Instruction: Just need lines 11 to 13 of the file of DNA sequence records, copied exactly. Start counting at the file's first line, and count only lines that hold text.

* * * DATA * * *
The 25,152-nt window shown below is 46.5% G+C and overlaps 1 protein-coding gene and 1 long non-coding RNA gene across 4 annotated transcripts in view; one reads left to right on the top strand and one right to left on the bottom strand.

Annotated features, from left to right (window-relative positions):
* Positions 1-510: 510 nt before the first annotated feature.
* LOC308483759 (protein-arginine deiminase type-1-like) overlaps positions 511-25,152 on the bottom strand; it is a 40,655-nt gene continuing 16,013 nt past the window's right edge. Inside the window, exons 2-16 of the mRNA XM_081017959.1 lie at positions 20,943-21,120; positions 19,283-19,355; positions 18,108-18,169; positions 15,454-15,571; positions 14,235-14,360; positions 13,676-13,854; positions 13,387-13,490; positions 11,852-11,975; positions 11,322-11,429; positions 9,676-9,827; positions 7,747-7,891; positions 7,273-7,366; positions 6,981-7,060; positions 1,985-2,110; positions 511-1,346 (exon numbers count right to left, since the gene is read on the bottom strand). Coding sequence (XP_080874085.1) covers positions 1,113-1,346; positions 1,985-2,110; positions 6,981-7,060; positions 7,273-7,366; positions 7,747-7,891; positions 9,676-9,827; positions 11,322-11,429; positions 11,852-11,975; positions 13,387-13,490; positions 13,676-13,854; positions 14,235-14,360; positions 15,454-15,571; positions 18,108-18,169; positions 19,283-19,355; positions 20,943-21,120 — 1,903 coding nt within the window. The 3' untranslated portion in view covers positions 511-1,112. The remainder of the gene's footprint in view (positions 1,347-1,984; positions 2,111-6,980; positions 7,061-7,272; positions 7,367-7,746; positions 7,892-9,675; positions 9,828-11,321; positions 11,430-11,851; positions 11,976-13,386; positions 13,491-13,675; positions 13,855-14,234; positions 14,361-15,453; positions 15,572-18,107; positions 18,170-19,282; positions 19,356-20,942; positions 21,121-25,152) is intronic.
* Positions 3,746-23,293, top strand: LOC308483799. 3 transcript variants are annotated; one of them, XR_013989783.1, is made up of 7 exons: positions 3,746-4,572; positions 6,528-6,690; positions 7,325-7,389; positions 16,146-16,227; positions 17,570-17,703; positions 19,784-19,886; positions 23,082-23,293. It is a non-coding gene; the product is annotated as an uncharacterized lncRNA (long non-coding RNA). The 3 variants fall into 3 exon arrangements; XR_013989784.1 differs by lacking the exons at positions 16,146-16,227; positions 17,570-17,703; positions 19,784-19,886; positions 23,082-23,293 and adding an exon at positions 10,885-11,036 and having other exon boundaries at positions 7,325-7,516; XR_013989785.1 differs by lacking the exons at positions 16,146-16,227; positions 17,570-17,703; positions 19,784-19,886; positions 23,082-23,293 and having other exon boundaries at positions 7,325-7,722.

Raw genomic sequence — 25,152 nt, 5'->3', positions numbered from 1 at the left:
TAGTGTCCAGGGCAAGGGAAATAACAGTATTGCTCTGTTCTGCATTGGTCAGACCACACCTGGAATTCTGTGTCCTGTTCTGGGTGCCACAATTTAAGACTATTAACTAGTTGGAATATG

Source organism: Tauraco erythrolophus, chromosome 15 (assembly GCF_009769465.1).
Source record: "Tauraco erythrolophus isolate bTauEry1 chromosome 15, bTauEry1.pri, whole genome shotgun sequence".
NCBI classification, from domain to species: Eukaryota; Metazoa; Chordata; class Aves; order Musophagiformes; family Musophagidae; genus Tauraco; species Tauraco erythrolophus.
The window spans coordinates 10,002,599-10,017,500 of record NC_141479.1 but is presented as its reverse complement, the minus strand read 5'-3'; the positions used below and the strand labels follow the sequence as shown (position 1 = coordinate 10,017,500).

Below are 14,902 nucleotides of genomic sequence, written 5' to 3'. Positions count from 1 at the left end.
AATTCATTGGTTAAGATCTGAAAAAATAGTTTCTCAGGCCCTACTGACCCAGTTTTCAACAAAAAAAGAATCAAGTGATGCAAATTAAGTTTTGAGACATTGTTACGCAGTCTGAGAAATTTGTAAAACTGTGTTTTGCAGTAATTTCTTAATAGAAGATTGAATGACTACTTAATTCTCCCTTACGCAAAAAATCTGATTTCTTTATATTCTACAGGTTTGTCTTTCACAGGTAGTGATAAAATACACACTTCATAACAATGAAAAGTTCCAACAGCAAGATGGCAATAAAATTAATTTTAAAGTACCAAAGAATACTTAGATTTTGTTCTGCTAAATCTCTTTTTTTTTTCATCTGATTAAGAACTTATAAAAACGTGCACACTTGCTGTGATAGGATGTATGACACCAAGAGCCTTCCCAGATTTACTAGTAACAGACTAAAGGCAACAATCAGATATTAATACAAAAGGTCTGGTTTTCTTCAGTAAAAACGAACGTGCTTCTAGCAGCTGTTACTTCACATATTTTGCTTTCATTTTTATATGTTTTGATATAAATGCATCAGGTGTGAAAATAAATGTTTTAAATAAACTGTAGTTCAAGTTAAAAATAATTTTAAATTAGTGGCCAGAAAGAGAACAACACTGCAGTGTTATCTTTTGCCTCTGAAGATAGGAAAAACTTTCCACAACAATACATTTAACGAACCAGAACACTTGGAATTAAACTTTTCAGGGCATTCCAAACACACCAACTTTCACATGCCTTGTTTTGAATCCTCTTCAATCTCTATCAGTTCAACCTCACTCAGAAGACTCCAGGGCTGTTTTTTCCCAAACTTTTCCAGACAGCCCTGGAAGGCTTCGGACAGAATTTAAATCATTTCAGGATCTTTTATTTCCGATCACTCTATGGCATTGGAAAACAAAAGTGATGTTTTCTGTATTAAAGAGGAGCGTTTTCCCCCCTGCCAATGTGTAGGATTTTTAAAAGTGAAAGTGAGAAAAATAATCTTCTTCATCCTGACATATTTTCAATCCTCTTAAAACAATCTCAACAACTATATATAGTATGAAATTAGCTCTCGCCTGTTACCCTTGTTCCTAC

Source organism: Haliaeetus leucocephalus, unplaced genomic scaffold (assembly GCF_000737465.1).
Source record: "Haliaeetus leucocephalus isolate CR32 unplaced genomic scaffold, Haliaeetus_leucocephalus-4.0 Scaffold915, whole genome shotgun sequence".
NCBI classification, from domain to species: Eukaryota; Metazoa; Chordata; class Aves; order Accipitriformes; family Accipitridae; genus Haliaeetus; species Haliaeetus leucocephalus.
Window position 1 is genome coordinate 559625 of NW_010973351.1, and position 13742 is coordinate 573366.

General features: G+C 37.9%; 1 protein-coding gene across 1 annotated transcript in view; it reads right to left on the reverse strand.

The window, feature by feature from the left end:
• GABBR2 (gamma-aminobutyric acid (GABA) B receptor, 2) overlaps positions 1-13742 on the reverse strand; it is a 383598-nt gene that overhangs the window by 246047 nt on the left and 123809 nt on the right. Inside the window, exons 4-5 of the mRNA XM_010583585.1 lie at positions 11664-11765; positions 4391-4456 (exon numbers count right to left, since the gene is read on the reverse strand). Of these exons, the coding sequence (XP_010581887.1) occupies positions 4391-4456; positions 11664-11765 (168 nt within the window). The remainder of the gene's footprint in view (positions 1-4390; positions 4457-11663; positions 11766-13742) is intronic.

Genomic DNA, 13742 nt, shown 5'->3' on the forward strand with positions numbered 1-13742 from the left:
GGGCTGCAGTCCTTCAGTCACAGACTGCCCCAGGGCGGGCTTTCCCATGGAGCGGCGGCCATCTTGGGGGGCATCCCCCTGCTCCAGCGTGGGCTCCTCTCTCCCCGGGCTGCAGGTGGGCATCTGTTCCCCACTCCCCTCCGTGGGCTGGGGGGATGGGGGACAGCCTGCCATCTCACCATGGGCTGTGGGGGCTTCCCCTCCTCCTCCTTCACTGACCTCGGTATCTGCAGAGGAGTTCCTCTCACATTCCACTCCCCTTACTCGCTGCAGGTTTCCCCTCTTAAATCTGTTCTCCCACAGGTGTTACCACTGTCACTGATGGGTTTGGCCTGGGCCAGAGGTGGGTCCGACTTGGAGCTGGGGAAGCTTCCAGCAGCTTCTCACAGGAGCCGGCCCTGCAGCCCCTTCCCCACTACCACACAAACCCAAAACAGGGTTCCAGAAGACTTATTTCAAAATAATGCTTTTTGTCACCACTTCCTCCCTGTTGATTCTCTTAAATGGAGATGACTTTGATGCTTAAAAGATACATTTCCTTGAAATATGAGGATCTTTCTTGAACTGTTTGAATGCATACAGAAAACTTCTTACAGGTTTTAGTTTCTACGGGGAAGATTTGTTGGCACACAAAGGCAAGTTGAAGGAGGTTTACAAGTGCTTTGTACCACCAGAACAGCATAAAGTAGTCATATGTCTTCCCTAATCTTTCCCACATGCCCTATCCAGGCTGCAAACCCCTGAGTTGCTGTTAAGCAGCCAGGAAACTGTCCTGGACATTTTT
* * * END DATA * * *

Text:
The window spans coordinates 10,002,599-10,017,500 of record NC_141479.1 but is presented as its reverse complement, the minus strand read 5'-3'; the positions used below and the strand labels follow the sequence as shown (position 1 = coordinate 10,017,500).

Below are 14,902 nucleotides of genomic sequence, written 5' to 3'. Positions count from 1 at the left end.
AATTCATTGGTTAAGATCTGAAAAAATAGTTTCTCAGGCCCTACTGACCCAGTTTTCAACAAAAAAAGAATCAAGTGATGCAAATTAAGTTTTGAGACATTGTTACGCAGTCTGAGAAATTTGTAAAACTGTGTTTTGCAGTAATTTCTTAATAGAAGATTGAATGACTACTTAATTCTCCCTTACGCAAAAAATCTGATTTCTTTATATTCTACAGGTTTGTCTTTCACAGGTAGTGATAAAATACACACTTCATAACAATGAAAAGTTCCAACAGCAAGATGGCAATAAAATTAATTTTAAAGTACCAAAGAATACTTAGATTTTGTTCTGCTAAATCTCTTTTTTTTTTCATCTGATTAAGAACTTATAAAAACGTGCACACTTGCTGTGATAGGATGTATGACACCAAGAGCCTTCCCAGATTTACTAGTAACAGACTAAAGGCAACAATCAGATATTAATACAAAAGGTCTGGTTTTCTTCAGTAAAAACGAACGTGCTTCTAGCAGCTGTTACTTCACATATTTTGCTTTCATTTTTATATGTTTTGATATAAATGCATCAGGTGTGAAAATAAATGTTTTAAATAAACTGTAGTTCAAGTTAAAAATAATTTTAAATTAGTGGCCAGAAAGAGAACAACACTGCAGTGTTATCTTTTGCCTCTGAAGATAGGAAAAACTTTCCACAACAATACATTTAACGAACCAGAACACTTGGAATTAAACTTTTCAGGGCATTCCAAACACACCAACTTTCACATGCCTTGTTTTGAATCCTCTTCAATCTCTATCAGTTCAACCTCACTCAGAAGACTCCAGGGCTGTTTTTTCCCAAACTTTTCCAGACAGCCCTGGAAGGCTTCGGACAGAATTTAAATCATTTCAGGATCTTTTATTTCCGATCACTCTATGGCATTGGAAAACAAAAGTGATGTTTTCTGTATTAAAGAGGAGCGTTTTCCCCCCTGCCAATGTGTAGGATTTTTAAAAGTGAAAGTGAGAAAAATAATCTTCTTCATCCTGACATATTTTCAATCCTCTTAAAACAATCTCAACAACTATATATAGTATGAAATTAGCTCTCGCCTGTTACCCTTGTTCCTAC